"Do you know where you are?" the man asked.
"Darlington Ditch," I responded.
"No, this is not Darlington Ditch. This is Spring Creek."
"No, I'm not. I'm within the high-water mark on a natural waterway."
"Did you cross that fence with the signs?"
"Then you are trespassing."
"No, I'm not. I have stayed within the high-water mark at all points. I know I'm on private property, but I have a right to be here."
"On the river, that's how it works (pointing to the nearby Madison River). But not here."
"Is this a natural waterway?"
"Look sir, I will get outta here, but I am not trespassing."
"That's all I ask."
|Click to enlarge|
It might be easier to let it go, but then ignorant harassers win. I knew I had a right to be there, it was obvious that I was in fact on Darlington Ditch as it was named on a sign just upstream (which didn't ultimately matter - anglers have a right to be there no matter what it's called), but he wasn't about to let it go. The Rice Ranch will be getting a letter from me explaining: that that particular creek is Darlington Ditch; the Montana stream access law; the fishing regulations on Darlington; and that I will see them again soon. I will be back with cell phone in hand, and will get Gallatin County's finest involved if necessary.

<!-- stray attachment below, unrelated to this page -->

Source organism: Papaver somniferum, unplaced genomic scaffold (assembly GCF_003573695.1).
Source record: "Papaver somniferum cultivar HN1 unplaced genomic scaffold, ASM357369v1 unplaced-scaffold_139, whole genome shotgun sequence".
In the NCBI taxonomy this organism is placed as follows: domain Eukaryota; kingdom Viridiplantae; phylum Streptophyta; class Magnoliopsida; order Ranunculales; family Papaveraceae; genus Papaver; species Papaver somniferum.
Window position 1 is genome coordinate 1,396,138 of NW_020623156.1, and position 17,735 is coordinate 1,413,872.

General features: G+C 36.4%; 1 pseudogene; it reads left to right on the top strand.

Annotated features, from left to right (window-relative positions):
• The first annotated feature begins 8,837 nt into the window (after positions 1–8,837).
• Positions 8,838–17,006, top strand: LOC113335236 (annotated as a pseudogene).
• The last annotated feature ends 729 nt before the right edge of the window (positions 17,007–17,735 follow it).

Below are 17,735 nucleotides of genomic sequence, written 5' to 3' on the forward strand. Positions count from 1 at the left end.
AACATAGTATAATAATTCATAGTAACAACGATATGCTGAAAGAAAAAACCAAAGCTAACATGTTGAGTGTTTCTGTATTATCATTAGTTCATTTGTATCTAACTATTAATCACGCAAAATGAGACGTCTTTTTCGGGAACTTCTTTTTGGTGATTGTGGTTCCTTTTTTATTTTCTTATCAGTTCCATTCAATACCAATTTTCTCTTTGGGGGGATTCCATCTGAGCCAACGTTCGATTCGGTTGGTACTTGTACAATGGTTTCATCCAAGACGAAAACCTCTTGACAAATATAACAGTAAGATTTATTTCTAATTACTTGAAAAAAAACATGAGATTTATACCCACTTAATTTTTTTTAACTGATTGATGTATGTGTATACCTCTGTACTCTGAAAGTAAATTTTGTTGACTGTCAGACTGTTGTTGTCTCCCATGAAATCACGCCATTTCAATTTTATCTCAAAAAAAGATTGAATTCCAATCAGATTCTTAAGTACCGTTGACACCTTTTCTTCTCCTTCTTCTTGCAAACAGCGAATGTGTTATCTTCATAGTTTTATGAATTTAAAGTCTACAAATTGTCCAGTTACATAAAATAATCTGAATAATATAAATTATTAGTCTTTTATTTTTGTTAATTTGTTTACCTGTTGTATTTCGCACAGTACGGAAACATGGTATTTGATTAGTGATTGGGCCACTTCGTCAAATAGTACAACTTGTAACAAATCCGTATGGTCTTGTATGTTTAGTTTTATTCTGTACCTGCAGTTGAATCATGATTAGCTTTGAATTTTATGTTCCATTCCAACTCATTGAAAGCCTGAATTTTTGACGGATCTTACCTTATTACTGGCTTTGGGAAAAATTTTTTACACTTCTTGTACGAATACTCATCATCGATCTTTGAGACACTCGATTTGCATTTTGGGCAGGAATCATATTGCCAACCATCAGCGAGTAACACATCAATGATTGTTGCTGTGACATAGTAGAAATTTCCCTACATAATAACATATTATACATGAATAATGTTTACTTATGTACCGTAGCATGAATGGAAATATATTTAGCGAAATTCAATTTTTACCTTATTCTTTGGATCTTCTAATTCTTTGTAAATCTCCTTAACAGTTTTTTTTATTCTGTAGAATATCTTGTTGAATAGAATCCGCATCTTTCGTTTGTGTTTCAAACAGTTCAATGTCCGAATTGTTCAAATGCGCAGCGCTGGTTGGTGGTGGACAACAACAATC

The creek itself is intriguing. The vast majority of the water is about 6 inches deep, with a slot here and there that gets to about 2.5 feet deep. It's very mucky in places (I fell through some ice into waist-deep black-tar sludge), and very weedy in true spring-creek fashion. There are a few tailouts, but eventually it turns into a slow, placid, featureless lake. There is a nice blurb about Darlington Ditch in the current Montana Sporting Journal in the "Spring Creek Tour" article.
And more follow-up: http://joshuabergan.blogspot.com/2011/10/darlington-threequell-darlinton.html